Community paramedicine is one area in healthcare and social services that is getting more attention lately. Keeping people out of hospitals as much as possible is key to ensuring that hospitals aren’t overwhelmed by patient care needs, while also reducing the number of hospital-acquired coronavirus infections. To achieve this goal, hospitals and health systems have canceled and postponed many elective surgeries. They have also tapped their emergency services units and partner agencies to deliver more community paramedicine (or mobile integrated health) services to patients at home and outside the four walls of the hospital.
Today, hundreds of EMS (emergency medical services) agencies across the country engage in community paramedicine. EMTs (emergency medicine technicians) partner with hospitals, primary care physicians, nurses, and mental health and social services providers on innovative programs that navigate patients to the right level of care. You may also hear the term mobile integrated healthcare (MIH) used interchangeably with community paramedicine. This is also an accurate description of these services, but MIH can also mean a broader strategy to deliver many healthcare services outside of a healthcare facility by any type of health professional, such as community health workers (CHWs).
How to think about the role of community paramedics
I recently contributed to an episode of the Inside EMS podcast, which brings an expert perspective to hot topics, clinical issues, and operational and leadership lessons for EMS personnel to be safe and successful. We talked about how communities are utilizing paramedics in critical COVID-19 response strategies out in the community, in partnership with public health departments, local hospitals, home health agencies, and other services.
I shared my perspective on the nature of the community paramedic’s role, which I believe is to improve coordination between the patient and any health and social resource that may help them. They are tasked with connecting the dots across organizations in order to find the resource that will help a patient’s need. In many communities, paramedics are asked to do this work without any additional tools or resources to deal with these tasks efficiently. In my experience, community health software from Activate Care gives community paramedics the decision support they need to make appropriate decisions about which health and social resources to engage to help their patients.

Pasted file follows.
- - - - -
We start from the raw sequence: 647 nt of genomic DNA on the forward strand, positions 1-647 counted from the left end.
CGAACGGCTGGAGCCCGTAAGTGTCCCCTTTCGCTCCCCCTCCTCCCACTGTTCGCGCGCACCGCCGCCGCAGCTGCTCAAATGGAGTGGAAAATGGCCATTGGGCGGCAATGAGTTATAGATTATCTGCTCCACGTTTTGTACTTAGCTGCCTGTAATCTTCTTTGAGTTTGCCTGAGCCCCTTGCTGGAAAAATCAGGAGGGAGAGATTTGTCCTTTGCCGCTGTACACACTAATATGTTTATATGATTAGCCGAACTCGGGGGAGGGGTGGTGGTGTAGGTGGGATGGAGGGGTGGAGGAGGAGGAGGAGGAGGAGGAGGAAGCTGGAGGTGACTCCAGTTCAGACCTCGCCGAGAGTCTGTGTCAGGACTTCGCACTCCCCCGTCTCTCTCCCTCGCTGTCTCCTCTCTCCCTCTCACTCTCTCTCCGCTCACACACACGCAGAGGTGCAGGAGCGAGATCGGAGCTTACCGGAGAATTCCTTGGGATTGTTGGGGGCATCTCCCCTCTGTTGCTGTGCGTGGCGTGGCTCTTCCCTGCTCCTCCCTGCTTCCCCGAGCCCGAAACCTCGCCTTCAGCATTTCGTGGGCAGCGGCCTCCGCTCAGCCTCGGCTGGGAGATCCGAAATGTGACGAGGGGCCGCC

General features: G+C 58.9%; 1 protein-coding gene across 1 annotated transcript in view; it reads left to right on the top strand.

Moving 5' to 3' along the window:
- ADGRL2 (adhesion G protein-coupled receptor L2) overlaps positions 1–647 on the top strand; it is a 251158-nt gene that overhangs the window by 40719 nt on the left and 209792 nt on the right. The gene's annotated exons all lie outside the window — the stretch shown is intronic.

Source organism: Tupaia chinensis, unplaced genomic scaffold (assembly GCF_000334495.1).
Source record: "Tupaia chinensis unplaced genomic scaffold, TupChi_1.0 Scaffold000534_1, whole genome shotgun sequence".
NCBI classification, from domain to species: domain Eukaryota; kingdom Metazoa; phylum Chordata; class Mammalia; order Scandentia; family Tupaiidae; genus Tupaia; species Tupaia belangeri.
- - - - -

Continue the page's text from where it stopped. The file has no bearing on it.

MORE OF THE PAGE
How to ensure EMTs are successful in community paramedicine
One of the key steps in preparing for a community paramedicine strategy is taking time to listen to paramedics to understand their level of preparedness in taking on these new responsibilities. I have heard from many paramedics in my area that they are hesitant, and maybe even afraid, to be thrust into the front-line response for COVID-19. It is important to acknowledge these concerns, while also reassuring paramedics that many specific elements of their professional training have prepared them exactly for this moment in time.
It is also important to acknowledge the weak links that exist in your community within the health and social care system, especially as they relate to social determinants of health. COVID-19 has disproportionately impacted communities of color, low-wage workers, and urban residents. Community paramedicine programs can help connect these and all individuals to essential services they need to make it through the pandemic. The use of a community resource directory and referral management tool helps community paramedics do this important job while preventing any delays in accessing services to help with critical needs. When community paramedics can efficiently do their job, we reduce the burden on the healthcare system and improve health and social outcomes in our communities.